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By Jonathan Stempel and Svea Herbst-Bayliss
NEW YORK, Nov 17 (Reuters) - Marc Lasry, chief executive officer of distressed investing specialist Avenue Capital Group, said energy debt offers a “once-in-a-lifetime opportunity” after plunges in oil and other commodity prices left many companies overleveraged.
Speaking at the Reuters Global Investment Outlook Summit in New York on Tuesday, Lasry said the amount of distressed debt in energy had grown this year to between roughly $250 billion and $300 billion from $100 billion.
He said that offers opportunities for patient investors not bent on making a quick buck.
“Energy today is a once-in-a-lifetime opportunity,” said Lasry. “Either you will get paid off, or you will become the new equity of these companies, but you need the luxury of time. You need to be able to wait two or three or four years.”
Lasry oversees $13.2 billion at New York-based Avenue. He also became co-owner of the National Basketball Association’s Milwaukee Bucks last year.
Avenue is among a handful of firms that have raised money in recent months for a dedicated energy fund.
Lasry closed the Avenue Energy Opportunities Fund LP in July after raising $1.3 billion, only to see the market become more distressed. Senior secured debt that was once available for 75 cents on the dollar now fetches 40 cents to 50 cents, he said.
“The whole market is oversold, and we’re trying to take advantage,” Lasry said.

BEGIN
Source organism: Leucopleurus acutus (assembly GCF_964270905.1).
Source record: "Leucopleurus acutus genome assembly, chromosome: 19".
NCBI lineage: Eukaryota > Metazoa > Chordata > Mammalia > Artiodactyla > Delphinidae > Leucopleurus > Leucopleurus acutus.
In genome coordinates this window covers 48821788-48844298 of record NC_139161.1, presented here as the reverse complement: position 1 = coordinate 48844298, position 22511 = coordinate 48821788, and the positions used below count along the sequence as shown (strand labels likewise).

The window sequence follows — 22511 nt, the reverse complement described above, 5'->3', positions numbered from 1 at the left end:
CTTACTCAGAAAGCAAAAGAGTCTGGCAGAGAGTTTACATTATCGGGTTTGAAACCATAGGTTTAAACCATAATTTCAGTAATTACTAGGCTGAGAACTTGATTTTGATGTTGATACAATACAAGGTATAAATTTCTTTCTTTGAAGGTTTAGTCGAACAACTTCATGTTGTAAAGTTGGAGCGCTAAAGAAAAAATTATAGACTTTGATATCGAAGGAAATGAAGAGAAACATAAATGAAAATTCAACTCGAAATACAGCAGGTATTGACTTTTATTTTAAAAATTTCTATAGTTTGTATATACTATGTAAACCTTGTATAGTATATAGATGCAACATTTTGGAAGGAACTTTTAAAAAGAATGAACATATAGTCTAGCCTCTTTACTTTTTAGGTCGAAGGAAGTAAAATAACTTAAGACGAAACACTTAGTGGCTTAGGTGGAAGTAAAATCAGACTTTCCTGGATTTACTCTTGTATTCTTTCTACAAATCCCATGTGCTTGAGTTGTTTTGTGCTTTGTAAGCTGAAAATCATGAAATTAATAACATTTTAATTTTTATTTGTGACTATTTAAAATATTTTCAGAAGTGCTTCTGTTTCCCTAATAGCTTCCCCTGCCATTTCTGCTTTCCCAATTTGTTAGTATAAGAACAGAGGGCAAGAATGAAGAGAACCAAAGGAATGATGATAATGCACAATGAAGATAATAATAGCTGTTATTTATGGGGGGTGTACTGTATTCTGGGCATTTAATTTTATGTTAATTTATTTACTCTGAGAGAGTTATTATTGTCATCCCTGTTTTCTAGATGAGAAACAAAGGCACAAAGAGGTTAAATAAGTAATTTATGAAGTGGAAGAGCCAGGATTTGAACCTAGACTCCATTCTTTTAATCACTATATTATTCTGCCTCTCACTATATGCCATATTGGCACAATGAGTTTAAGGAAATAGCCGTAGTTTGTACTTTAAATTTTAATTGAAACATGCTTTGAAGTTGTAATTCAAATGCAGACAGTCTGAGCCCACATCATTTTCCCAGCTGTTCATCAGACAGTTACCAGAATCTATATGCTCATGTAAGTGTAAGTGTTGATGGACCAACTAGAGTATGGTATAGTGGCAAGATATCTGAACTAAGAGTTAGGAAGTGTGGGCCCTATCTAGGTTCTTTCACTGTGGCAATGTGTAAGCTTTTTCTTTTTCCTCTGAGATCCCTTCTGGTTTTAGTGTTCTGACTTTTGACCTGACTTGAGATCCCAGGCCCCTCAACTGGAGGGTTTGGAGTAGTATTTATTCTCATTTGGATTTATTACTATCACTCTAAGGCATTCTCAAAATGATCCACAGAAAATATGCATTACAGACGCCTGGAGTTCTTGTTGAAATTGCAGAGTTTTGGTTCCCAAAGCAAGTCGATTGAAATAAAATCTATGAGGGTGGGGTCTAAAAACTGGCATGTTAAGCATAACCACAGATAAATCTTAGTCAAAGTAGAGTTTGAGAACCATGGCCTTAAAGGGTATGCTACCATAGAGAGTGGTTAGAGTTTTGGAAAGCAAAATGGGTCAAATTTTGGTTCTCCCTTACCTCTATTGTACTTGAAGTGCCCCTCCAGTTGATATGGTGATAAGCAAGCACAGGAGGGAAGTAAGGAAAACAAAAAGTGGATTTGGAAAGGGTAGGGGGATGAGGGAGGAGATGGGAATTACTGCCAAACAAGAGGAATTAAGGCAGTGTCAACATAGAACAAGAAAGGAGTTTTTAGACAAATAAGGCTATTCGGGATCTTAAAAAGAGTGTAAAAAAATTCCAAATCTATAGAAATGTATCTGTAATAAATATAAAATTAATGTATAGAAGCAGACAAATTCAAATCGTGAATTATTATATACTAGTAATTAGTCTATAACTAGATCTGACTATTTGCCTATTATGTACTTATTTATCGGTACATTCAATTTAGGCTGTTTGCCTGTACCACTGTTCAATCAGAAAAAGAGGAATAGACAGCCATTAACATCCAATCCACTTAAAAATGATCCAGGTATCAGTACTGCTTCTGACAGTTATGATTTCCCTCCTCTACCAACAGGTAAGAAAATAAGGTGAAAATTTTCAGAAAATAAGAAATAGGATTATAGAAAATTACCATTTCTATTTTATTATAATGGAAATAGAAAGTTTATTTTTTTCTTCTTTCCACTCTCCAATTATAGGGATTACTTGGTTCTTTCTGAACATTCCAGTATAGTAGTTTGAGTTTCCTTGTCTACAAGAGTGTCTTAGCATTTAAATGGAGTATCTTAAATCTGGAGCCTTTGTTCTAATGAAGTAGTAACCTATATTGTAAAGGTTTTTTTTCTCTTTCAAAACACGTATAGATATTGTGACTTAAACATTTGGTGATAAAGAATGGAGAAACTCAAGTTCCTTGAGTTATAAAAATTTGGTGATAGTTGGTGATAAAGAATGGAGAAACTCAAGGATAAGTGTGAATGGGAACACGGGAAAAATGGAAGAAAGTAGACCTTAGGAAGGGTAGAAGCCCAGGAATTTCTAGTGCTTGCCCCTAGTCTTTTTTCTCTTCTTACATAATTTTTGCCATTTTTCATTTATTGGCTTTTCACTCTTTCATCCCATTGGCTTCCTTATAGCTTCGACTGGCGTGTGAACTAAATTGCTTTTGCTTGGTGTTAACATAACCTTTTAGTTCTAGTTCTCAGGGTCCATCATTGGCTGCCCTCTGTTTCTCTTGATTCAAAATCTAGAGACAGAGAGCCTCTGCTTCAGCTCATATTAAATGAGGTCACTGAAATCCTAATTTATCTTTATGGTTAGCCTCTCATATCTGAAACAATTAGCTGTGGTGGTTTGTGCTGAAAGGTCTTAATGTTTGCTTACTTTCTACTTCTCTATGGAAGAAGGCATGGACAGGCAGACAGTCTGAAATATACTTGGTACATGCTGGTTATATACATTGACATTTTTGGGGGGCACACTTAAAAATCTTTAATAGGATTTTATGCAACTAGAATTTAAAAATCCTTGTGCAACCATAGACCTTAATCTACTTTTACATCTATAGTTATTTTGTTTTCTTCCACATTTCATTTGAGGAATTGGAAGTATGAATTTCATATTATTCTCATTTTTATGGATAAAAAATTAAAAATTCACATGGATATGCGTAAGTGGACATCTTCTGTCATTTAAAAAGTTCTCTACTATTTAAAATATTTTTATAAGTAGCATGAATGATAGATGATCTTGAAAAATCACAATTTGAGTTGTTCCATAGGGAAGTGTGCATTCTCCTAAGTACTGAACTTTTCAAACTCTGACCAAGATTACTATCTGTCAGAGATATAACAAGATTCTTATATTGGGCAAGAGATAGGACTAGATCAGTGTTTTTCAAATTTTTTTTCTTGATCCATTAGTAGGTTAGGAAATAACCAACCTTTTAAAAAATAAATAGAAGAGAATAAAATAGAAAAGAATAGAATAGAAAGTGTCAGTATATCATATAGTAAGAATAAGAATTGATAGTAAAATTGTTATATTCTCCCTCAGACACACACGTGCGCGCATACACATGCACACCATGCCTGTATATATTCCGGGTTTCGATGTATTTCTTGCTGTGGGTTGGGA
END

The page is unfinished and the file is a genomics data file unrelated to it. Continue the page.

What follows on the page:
He said the new fund has been investing 5 percent to 10 percent of its assets each month, biding its time as prices across the sector move further downward.
Lasry acknowledged that the fund lost money in its first few months but added that it has investor money locked up for roughly seven years so there is no hurry to sell.
For other investment firms, primarily mutual funds that must return investor capital on demand and hedge funds that promise to return it more quickly, recent heavy losses have become a problem, forcing some investors to resort to hasty selling at inopportune times, Lasry said.
The oil slump will hurt exploration and production companies, he said, but prices “will always come back. The question is, does it take six months or does it take three years?”
Lasry said Avenue was also raising money for a new fund that will invest in Europe with a focus on banks in Great Britain, Germany, Switzerland and Nordic countries.
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Reporting by Svea Herbst-Bayliss and Jonathan Stempel in New York; Editing by Lisa Von Ahn